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Time to Solo

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I'm pretty certain it was more than 10 hours - but most of that time was trying to figure out how to HOVER that little beast (TH-55).
I think it was around 15 or 16 hrs as I was in high school at the time and was unable to take lessons everyday or every other day.

As far as your solo goes you is the final authority as to when you solo once your instructor feels he or she is ready to sign you off.

If you feel uneasy about it or have any apprehension at all speak up!

It’s okay to be jittery or even a little scared, but if you have genuine concerns about your skills tell your instructor. Find out why and if they are really founded.

When time come you’ll know well head, you’ll brief the solo with your IP and you’ll go up first dual for some touch-n-go’s and some emergency review, then you’ll land and your instructor will hop out and ask you for three laps.

Actually I think I did five, but I wanted to and asked before hand. Later that day I even went solo to the practice area for a bit of solo sightseeing.

Oh yea, find and wear your most expensive shirt that day.

I still have my solo shirt tail and carry it around in a pocket in my flight case, signatures and all.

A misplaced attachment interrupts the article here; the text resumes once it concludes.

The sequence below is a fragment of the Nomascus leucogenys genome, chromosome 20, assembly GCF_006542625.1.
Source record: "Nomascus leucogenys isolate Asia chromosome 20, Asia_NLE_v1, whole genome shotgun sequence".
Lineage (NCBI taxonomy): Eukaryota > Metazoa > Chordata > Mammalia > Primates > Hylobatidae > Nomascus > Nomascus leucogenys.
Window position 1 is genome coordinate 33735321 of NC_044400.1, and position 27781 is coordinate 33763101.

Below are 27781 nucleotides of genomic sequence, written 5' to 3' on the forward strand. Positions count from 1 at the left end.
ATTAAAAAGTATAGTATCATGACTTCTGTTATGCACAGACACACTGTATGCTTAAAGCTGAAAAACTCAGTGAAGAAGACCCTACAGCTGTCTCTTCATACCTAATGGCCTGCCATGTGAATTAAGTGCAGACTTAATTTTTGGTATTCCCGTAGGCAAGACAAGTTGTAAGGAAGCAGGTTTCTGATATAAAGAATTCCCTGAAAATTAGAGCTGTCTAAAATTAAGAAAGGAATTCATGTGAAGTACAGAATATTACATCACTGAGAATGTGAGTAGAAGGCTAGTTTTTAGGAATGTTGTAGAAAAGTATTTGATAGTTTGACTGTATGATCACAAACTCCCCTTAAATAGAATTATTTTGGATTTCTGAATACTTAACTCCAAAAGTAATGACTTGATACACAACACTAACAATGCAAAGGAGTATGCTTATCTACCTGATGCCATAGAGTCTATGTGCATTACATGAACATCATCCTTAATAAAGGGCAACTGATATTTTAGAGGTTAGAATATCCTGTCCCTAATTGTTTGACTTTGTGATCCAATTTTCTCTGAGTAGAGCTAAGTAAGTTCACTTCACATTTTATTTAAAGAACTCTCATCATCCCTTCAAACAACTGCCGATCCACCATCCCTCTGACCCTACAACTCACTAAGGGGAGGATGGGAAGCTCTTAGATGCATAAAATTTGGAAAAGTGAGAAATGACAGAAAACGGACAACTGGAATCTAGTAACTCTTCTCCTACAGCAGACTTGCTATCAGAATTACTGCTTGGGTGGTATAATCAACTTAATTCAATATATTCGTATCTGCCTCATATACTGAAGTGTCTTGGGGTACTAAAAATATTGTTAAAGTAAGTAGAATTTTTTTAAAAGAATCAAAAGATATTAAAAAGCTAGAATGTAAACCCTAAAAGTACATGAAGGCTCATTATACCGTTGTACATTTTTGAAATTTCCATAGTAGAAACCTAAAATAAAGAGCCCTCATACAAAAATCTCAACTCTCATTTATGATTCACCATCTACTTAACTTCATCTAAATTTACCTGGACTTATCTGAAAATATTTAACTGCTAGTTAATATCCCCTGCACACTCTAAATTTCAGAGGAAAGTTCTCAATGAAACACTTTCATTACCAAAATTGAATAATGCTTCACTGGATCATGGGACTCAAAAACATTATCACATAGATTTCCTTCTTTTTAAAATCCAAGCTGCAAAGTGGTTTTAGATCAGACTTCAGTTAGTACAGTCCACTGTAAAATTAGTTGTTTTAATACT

You is?

Geeesh.... I need a nother cup of coffee...

Solo, et al

I needed more than 20 hours before I soloed. :eek: I wasn't training under the best of circumstances. I also was a little slow in some areas. However, I took what I learned from that experience to my tenure as a CFI and improved on my experience. Depending on the syllabus where I was instructing, most of my students soloed at 10 to 15 hours. My Riddle students soloed later than they should have due to circumstances beyond their control, i.e. lack of aircraft and taking much of their lesson time to get in and out of PRC because of heavy Riddle traffic.

I never really told my students until I was ready to solo them. I didn't want to get their hopes up, only to be bummed if the lesson on which they were to solo went poorly. I'm sure most of my students could tell when we stayed in the pattern for touch and goes that they would be soloing.

I dunno where the shirttail thing began. It is an aviation tradition, though, so wear a shirt that you don't mind being cut-up. My instructor didn't cut off my shirt tail, so a good pilot friend of mine cut it off. He told me he framed his shirttail, so I did it, too.

Have fun on your solo.
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